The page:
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Augusta County: James R. McCutchan [?] to Rachel Ann McCutchan, June 28, 1861

In this letter, McCutchan lists the towns his company has marched through in northern Virginia near Harper's Ferry, and he describes their current camp at the Virginia-Maryland border, just across from Union troops. He also writes of the town of Martinsburg and the military hospital there.

June 28, 1861

Dear Rate.

. . .I am not disposed to censure any body for not writing I know that I don't get more than half the letters that are written to me. [illeg.], probably you don't get half of mine.

The last time I wrote to you I was at the Ferry, but since then we have been on the march a good [unclear: bit] & have been shifted about from one place to another right often. - We have been in Shepherdstown, Charlestown, Brucetown, Winchester, Bunker Hill, (Buckleburg), Martinsburg, & now we are encamped near Hanesville, about 5 miles N.E. of Martinsburg - We have a very pleasant encampment in a beautiful grove, cool & shady & here beneath these old oaks of the forest I love to stay & when night comes, to root myself in my blanket & lay down with the earth for a bed & the blue heaven for a cover. - There are about 4,000 troops here & a number more within a half days march of this place.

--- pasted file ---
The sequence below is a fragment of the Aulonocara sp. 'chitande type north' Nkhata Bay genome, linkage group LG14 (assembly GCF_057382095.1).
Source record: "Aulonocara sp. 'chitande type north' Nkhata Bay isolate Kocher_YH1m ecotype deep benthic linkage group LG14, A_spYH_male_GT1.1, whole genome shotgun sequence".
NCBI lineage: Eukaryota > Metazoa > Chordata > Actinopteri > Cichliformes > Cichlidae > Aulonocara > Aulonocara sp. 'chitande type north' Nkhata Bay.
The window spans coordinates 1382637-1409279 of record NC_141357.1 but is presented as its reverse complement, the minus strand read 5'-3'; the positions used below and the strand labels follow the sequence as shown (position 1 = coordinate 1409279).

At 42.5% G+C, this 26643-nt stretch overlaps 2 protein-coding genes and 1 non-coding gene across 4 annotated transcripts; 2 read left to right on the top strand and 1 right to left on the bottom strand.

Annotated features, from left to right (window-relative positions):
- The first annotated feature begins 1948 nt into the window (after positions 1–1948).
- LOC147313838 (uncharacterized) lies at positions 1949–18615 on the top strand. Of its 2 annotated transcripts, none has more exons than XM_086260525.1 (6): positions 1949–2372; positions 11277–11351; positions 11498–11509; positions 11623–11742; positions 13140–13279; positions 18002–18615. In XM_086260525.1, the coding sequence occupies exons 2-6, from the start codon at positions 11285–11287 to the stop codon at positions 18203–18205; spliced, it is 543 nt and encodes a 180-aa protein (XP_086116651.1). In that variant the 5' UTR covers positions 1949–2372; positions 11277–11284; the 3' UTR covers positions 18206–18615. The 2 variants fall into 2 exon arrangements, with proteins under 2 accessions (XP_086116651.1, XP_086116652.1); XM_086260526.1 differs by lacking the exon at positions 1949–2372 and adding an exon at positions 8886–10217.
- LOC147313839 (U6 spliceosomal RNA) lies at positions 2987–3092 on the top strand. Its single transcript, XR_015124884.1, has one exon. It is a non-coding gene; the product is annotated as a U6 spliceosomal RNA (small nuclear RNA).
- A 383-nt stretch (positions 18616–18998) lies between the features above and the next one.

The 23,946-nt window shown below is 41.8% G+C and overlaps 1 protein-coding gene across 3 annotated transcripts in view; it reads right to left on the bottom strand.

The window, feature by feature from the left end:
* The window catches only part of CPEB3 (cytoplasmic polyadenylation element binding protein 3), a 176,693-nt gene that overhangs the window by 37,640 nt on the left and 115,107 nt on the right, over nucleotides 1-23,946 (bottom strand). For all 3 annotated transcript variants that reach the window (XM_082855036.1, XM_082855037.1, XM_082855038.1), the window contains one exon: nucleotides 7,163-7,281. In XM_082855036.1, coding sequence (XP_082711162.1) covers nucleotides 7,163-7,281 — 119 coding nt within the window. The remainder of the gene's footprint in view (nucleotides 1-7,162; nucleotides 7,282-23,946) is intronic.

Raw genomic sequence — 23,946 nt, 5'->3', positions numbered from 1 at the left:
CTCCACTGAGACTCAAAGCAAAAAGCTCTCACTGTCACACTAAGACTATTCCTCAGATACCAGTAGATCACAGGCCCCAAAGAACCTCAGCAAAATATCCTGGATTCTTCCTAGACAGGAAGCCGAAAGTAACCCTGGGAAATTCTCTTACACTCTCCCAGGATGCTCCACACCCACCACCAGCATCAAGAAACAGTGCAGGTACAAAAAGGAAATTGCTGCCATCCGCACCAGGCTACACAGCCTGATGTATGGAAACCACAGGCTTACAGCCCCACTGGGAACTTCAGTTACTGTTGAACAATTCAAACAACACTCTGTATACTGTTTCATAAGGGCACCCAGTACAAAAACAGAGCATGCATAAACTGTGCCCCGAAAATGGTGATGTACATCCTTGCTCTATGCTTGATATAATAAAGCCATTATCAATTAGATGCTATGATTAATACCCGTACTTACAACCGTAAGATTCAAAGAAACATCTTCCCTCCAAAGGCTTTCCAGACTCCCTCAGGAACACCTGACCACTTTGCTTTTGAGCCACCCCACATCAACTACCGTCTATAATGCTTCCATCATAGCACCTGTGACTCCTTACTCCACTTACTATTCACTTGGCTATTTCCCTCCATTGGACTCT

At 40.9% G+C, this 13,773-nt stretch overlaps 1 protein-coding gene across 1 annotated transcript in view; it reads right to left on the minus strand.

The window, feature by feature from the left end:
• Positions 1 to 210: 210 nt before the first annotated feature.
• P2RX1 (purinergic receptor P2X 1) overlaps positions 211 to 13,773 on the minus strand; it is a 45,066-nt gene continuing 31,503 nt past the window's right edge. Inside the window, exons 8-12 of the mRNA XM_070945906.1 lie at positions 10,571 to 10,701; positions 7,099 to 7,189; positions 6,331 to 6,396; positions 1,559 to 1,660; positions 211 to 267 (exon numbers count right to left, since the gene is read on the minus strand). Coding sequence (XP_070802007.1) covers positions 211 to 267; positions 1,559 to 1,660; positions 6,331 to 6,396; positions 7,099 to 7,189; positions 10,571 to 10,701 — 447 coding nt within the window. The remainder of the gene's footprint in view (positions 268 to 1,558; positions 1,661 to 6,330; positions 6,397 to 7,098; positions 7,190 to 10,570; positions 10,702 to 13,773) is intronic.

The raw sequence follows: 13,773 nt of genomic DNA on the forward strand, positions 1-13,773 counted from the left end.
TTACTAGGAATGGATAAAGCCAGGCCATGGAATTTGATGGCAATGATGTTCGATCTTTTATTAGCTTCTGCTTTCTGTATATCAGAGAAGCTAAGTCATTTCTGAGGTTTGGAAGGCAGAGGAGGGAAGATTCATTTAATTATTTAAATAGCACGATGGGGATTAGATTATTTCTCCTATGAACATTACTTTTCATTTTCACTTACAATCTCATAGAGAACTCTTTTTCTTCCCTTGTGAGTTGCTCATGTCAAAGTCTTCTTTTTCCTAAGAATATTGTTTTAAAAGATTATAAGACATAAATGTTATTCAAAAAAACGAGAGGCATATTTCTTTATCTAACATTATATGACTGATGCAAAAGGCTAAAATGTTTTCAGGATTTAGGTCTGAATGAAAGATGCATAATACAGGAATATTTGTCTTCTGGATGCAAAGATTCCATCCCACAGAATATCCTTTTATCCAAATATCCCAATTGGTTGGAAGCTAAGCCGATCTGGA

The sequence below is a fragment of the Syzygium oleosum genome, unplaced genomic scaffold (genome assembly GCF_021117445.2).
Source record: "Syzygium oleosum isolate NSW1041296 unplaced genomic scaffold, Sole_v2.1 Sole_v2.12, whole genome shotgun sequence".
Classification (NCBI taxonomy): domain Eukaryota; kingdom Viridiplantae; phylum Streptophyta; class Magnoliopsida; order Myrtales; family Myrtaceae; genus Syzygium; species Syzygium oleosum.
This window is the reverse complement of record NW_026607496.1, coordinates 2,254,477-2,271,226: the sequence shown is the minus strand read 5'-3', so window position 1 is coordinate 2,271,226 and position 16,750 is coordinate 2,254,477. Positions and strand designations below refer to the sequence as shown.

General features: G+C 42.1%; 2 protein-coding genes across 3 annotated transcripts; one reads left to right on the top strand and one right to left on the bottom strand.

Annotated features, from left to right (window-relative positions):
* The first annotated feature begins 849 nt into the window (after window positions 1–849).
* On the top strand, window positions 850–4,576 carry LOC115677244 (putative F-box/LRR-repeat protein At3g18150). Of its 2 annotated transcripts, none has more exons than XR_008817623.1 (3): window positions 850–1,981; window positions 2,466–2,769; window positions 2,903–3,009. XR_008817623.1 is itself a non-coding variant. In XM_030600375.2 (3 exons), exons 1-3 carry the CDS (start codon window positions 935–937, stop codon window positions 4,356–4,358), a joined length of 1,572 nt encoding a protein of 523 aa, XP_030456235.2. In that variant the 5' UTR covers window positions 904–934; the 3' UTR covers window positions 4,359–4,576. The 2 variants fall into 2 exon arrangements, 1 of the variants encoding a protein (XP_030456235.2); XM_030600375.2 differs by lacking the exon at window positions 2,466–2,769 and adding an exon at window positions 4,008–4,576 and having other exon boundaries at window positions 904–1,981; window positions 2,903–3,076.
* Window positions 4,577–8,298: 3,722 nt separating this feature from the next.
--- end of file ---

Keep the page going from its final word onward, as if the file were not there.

It is not more than 6 miles to an encampment of Yankees consisting, (according to report of 6,000 men). They are encamped near Wm's Port. This is the lowest point down the river than can be crossed, all the bridges along the river have been burned, & they have encamped there in orders to prevent us from going into MD.- Well we don't want to cross over, but we will be very apt to keep them from crossing over here.- They had been crossing over before we came here & had destroyed a quantity of property belonging to secessionists, had entered the house of a widow lady & destroyed her fine furniture.- Our scouts are along the river everyday, & have been fired on twice this week by the blue bellied Yankees on the other side. One of the Waynesborough Cavalry was dangerously wounded in the brest yesterday while on duty near this river, but we got a yankee to pay for him.

Martinsburg is a beautiful town, though there are a [unclear: maj] of unionists there, though the secessionists that are there, are just as kind as they can be. I was there yesterday to see some of our men that were at the hospital, & there were about 20 young ladies, the [unclear: pride], beauty & aristocracy of Martinsburg there in that dingy old hospital laboring to [unclear: promote] the comfort and welfare of the sick soldiers. - Who would not fight when there are such women as these to fight for?

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